Following President Obama's speech on the Middle East, USIP's Kathleen Kuehnast examines how gender plays an important role in peacemaking and prosperity, and the influential role women are playing in the Arab Spring.

What evidence backs up President Obama’s assertion that countries where women are empowered are more likely to be peaceful and prosperous?

The most recent Global Gender Gap Report put out by the World Economic Forum shows that greater gender equality correlates with higher levels of gross domestic product (GDP). Likewise, Goldman Sachs Global Economics recent report also supports that closing the gap between male and female employment can have major economic implications for the global economy. For example, it could boost U.S. GDP by as much as 9 percent, Eurozone GDP by 13 percent, and Japanese GDP by 16 percent. A reduction in this employment gap has also been an important driver of European growth.

When we look at conflict countries by contrast, researchers have developed a dataset of conflicts from 1960 to 2001, and have found that states characterized by gender inequality are more likely to experience intrastate conflict due to an uneasy vicious circle of discrimination, inequality, and violence. Whereas states that have higher levels of gender equality, reflect less aggressive tendencies toward settling interstate disputes.

Another way to look at the empowerment of women is through the security lens. U.N. Undersecretary General for Peacekeeping Operations Alain Le Roy remarks that “peacekeepers understand all too clearly that our efforts to avoid conflict relapses in fragile post-conflict countries can only succeed if we ensure that all members of society have an equal stake in safeguarding the peace dividend.”

Finally, we need to remember that altering social roles between men and women can sometimes take a generation for such changes to gel. A case in point is Liberia, where the persistent and peaceful activism of Muslim and Christian women significantly contributed to the eventual peace talks that ended the civil war. These women put pressure on warring parties to come to an agreement. What followed was the Liberian presidential election of Ellen Johnson Sirleaf, who is Africa’s first and currently only elected female head of state. Prioritizing education and health care, Sirleaf is a world leader on the importance of women’s access to equitable development. Over a decade later, Liberia remains at peace but is still struggling to bring women into other markets beyond low-paying agricultural jobs of which they occupy over half of the sector.

How does that square with the developments in the Middle East and North Africa right now? That is, how are women faring in this “Arab spring”?

While there has been notable progress over the last five years in terms of economic opportunities, improved educational attainment, and political participation, a substantial deficit in women’s rights still persists in every country in the region. Nonetheless, women have been an active force behind this Arab awakening in spite of the relative low media coverage of women.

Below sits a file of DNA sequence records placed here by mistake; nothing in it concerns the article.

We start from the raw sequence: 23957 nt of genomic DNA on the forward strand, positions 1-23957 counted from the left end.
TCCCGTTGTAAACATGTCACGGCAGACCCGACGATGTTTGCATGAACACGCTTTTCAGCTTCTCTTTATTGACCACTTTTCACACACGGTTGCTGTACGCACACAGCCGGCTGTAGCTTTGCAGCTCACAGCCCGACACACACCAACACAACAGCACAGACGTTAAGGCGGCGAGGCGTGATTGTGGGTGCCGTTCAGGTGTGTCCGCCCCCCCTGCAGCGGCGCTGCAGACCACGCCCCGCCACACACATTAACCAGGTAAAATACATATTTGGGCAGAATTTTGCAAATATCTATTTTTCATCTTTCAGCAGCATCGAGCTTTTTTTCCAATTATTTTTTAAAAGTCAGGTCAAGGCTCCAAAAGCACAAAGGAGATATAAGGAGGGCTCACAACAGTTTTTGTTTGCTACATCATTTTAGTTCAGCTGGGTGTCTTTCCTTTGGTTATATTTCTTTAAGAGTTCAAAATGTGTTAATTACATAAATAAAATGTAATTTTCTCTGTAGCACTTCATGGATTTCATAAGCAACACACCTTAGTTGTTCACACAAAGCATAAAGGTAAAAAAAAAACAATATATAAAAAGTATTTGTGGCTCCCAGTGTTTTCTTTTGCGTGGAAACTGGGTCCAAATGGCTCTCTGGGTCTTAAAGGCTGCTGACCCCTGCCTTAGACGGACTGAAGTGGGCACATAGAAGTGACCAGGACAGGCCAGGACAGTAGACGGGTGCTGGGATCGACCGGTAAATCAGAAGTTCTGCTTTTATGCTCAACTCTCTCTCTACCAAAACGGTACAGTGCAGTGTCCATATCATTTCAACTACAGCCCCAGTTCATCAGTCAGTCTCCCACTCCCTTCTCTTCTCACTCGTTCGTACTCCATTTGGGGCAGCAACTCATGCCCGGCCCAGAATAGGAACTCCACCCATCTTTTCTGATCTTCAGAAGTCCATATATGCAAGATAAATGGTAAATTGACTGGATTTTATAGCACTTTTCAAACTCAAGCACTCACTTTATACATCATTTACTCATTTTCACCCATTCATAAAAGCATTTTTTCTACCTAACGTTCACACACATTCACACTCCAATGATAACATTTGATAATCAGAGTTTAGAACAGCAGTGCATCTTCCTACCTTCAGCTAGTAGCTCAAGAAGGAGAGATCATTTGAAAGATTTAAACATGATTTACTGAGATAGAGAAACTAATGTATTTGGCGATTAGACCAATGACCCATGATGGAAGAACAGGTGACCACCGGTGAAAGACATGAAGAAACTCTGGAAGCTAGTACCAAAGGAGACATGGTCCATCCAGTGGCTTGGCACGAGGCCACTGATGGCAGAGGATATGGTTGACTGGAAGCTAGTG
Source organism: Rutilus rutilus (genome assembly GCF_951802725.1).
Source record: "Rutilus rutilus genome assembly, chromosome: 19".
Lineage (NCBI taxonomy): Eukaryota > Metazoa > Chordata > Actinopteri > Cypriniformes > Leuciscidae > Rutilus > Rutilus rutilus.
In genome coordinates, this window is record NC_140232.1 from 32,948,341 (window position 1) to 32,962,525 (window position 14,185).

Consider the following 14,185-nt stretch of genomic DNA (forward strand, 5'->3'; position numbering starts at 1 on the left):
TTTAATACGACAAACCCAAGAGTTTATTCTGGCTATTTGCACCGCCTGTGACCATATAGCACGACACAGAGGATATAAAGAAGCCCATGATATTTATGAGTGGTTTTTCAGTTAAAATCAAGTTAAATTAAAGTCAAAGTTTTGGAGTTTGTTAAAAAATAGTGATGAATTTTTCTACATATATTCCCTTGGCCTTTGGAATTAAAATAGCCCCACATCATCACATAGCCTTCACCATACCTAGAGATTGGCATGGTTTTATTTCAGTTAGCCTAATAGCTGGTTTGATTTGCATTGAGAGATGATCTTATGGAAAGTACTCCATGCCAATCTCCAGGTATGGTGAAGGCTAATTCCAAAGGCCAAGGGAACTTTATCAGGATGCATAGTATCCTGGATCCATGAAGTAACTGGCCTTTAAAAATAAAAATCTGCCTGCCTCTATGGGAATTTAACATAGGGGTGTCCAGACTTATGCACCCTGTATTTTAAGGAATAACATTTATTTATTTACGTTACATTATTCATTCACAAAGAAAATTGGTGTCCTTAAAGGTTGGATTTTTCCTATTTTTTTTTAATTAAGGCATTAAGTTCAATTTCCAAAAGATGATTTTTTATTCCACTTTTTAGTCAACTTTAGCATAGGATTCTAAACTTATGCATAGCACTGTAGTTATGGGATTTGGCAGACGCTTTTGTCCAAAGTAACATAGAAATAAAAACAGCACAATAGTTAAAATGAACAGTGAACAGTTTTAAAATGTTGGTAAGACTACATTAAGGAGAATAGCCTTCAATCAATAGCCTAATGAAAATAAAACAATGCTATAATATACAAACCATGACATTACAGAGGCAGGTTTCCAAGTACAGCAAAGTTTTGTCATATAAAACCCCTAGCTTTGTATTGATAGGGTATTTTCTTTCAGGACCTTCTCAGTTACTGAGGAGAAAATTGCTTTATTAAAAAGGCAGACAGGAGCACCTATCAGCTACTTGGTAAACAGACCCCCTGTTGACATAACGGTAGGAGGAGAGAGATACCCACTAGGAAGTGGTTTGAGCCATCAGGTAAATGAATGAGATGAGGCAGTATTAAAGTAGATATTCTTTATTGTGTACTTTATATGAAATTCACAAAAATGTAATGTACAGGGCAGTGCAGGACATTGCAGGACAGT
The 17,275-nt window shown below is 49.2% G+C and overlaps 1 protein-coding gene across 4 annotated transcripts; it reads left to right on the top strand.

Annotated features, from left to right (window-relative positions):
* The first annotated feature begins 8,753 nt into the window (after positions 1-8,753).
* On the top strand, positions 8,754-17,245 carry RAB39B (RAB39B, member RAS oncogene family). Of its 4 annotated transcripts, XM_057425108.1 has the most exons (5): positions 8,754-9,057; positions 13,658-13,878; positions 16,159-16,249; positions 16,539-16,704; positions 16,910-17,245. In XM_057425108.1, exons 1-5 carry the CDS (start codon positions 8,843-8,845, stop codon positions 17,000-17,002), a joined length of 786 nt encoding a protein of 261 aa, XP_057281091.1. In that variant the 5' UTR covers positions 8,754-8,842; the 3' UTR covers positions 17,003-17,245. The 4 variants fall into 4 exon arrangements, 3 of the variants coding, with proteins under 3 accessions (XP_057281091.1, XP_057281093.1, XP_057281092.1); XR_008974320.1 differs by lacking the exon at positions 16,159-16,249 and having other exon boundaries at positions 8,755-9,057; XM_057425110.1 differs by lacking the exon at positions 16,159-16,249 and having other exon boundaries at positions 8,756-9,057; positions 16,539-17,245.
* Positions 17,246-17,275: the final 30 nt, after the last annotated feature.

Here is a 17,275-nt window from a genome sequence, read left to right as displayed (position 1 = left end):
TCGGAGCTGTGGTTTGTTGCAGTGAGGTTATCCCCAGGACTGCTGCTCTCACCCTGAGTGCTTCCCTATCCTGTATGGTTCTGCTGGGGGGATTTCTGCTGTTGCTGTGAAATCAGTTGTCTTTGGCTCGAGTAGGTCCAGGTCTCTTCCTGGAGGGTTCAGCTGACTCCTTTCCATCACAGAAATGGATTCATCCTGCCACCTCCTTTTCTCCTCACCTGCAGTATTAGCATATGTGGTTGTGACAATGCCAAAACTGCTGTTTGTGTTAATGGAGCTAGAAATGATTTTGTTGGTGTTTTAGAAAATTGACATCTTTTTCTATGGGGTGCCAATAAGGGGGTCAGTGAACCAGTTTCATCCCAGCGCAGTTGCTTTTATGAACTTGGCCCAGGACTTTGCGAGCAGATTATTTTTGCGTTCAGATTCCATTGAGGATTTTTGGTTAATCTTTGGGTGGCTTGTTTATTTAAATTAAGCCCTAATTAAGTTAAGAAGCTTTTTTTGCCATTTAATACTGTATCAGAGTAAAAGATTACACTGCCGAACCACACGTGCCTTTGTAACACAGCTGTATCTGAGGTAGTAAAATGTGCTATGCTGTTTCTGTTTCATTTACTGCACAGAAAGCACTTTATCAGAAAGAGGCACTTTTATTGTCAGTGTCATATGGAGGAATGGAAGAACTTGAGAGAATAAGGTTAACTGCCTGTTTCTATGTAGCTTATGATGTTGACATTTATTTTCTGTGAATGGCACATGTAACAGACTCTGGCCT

Women were among the first protesting in Tunisia, where they represent over 40 percent of the country’s union members, and in this capacity have continued pressing the transition government toward real reform.

We have seen women as change agents calling for demonstrations in Egypt. Among them is notably Asmaa Mahfouz, whose YouTube video posted in January sparked protests in Tahrir Square.

In Syria, two thousand women and children blockaded the main road in Syria, risking their lives and demanding the release of men rounded up in villages. As the result, authorities released 100 of the detainees.

In unprecedented manner, women in Yemen publicly condemned President Saleh’s statement that women protesters were violating cultural norms that prohibit men and women together in public space, telling them that they should stay home. In response, thousands of women took to the streets to show they would “not accept being degraded by [their] ruler.”

With full recognition that the road ahead will be rocky if not treacherous, a couple of notable signs from the region indicate that the protests have opened up a small window of opportunity for social norms to reconfigure:

Bothaina Kamel, a former talk show host, is running to be Egypt’s first elected female leader, and believes she would never have been able to do this had the revolution not happened. Tunisia has recently ruled that men and women must be featured in equal numbers as candidates in the upcoming July 24th elections. One Tunisian women’s rights activist reinforced the ruling with her remarks that “it is only right in a country where men and women fought side by side for democracy.”

However, human rights activists within and outside the region worry that these small gains may be very short lived during this transition period. Case in point, no women were appointed to the commission to reform Egypt’s constitution prior to the September elections, and only one woman was appointed to the interim cabinet (out of 29 persons). Probably among the most symbolic disappointments was women who gathered in Tahrir Square on March 8th to celebrate International Women’s Day were attacked by a group of young men imploring them to go home.

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